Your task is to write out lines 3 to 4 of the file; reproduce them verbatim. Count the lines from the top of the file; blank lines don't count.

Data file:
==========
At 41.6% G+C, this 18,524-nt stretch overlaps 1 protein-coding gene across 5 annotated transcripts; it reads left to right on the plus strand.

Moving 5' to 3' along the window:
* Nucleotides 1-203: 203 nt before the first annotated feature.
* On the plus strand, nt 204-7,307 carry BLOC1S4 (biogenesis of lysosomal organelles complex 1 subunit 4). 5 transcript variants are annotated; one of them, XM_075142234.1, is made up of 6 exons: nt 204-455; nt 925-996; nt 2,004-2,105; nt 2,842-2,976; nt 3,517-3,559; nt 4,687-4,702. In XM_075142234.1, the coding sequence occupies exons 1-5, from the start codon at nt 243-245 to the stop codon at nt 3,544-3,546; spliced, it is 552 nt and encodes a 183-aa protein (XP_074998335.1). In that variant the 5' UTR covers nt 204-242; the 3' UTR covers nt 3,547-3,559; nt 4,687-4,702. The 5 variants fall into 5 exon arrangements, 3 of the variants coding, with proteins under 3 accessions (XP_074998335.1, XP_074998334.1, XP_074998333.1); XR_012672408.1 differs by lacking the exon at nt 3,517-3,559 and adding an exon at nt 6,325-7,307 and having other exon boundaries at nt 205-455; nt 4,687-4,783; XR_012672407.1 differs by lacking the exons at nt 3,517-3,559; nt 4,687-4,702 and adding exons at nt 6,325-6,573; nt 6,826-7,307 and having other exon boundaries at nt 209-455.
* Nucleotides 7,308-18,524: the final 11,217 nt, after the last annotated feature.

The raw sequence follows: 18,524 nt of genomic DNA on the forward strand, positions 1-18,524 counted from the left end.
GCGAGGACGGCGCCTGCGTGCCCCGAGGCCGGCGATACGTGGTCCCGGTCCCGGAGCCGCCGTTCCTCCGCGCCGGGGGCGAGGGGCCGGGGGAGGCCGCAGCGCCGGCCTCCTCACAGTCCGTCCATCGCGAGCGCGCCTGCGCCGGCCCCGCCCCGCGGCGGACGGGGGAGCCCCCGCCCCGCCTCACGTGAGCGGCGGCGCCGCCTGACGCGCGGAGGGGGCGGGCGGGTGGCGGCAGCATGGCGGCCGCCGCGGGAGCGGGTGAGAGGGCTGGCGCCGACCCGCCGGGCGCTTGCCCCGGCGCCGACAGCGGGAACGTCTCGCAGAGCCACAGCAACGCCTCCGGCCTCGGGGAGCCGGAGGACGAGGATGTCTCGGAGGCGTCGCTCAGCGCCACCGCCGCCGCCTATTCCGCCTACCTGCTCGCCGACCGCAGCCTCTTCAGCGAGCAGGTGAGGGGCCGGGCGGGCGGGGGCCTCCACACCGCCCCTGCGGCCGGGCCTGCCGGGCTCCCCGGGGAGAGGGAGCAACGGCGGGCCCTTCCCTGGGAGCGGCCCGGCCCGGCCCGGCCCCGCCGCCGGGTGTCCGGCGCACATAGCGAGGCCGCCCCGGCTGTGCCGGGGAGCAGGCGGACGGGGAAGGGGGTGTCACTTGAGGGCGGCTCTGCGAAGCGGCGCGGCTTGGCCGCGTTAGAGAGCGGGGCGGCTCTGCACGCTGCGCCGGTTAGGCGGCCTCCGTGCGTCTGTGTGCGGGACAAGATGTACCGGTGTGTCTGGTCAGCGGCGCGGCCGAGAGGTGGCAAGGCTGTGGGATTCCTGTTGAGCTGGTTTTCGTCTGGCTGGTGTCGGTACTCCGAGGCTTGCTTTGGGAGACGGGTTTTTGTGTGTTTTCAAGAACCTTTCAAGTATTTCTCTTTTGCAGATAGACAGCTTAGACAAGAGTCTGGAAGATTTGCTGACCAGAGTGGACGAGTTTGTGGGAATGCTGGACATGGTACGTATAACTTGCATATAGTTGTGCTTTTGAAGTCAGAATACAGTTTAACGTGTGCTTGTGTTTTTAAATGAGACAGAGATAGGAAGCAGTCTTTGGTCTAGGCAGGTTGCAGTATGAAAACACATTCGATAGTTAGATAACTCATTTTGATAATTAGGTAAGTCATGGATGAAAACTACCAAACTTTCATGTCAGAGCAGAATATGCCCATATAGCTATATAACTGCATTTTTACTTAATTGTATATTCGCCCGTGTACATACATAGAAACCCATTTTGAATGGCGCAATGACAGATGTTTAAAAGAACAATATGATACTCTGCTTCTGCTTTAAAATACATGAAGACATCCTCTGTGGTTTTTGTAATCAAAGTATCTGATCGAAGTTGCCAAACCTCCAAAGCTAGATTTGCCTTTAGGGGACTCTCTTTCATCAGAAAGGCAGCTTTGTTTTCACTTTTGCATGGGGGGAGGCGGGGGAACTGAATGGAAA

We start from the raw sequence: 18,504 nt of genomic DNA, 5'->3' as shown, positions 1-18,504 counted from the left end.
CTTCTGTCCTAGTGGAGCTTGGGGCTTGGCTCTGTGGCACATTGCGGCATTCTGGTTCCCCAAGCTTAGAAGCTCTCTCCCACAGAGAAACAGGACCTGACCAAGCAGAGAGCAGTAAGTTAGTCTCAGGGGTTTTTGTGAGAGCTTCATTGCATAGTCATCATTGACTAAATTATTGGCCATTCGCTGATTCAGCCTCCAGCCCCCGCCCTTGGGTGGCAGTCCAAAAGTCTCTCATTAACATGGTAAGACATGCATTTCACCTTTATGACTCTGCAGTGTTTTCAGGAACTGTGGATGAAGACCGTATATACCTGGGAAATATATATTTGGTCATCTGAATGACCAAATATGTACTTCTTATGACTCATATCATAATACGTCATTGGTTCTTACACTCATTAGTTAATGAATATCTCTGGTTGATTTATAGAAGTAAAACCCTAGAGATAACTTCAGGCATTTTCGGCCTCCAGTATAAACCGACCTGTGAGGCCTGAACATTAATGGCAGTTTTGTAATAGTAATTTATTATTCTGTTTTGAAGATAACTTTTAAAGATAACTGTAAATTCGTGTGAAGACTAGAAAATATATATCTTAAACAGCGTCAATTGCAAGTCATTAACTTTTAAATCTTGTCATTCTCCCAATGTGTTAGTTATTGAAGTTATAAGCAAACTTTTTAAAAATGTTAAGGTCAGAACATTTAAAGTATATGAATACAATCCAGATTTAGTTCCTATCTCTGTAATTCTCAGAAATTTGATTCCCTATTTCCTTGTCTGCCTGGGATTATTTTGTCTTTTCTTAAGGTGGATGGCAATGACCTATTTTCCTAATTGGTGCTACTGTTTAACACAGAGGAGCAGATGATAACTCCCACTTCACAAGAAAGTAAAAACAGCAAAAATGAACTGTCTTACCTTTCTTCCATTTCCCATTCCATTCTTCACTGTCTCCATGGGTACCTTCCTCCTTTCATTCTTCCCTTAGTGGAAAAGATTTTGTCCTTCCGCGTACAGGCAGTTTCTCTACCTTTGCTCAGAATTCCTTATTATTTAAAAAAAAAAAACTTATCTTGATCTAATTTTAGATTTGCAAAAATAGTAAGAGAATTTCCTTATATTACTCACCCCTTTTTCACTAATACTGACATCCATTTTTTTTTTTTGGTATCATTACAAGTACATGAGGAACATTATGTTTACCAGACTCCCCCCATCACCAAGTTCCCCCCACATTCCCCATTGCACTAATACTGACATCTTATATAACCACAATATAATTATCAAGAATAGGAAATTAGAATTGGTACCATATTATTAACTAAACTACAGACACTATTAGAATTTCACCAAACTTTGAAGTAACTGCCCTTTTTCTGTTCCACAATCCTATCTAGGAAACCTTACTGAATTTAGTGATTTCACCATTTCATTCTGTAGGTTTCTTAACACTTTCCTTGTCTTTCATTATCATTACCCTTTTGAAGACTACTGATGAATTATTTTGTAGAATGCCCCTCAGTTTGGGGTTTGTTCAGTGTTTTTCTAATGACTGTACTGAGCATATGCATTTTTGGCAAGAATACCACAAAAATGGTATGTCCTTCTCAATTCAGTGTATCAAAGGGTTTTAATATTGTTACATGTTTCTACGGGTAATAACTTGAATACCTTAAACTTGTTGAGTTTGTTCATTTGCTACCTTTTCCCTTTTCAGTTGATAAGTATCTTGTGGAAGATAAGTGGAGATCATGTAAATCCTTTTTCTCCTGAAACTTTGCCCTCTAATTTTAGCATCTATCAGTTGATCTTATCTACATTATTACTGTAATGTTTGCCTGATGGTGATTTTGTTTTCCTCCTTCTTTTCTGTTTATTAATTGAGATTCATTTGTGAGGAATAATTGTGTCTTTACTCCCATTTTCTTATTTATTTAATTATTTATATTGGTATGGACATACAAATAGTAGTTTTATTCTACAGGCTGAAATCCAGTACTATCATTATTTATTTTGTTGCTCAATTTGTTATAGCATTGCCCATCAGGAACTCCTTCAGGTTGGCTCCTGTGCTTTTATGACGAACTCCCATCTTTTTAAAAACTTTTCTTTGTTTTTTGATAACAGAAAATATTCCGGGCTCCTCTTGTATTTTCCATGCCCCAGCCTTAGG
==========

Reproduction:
* Nucleotides 1-203: 203 nt before the first annotated feature.
* On the plus strand, nt 204-7,307 carry BLOC1S4 (biogenesis of lysosomal organelles complex 1 subunit 4). 5 transcript variants are annotated; one of them, XM_075142234.1, is made up of 6 exons: nt 204-455; nt 925-996; nt 2,004-2,105; nt 2,842-2,976; nt 3,517-3,559; nt 4,687-4,702. In XM_075142234.1, the coding sequence occupies exons 1-5, from the start codon at nt 243-245 to the stop codon at nt 3,544-3,546; spliced, it is 552 nt and encodes a 183-aa protein (XP_074998335.1). In that variant the 5' UTR covers nt 204-242; the 3' UTR covers nt 3,547-3,559; nt 4,687-4,702. The 5 variants fall into 5 exon arrangements, 3 of the variants coding, with proteins under 3 accessions (XP_074998335.1, XP_074998334.1, XP_074998333.1); XR_012672408.1 differs by lacking the exon at nt 3,517-3,559 and adding an exon at nt 6,325-7,307 and having other exon boundaries at nt 205-455; nt 4,687-4,783; XR_012672407.1 differs by lacking the exons at nt 3,517-3,559; nt 4,687-4,702 and adding exons at nt 6,325-6,573; nt 6,826-7,307 and having other exon boundaries at nt 209-455.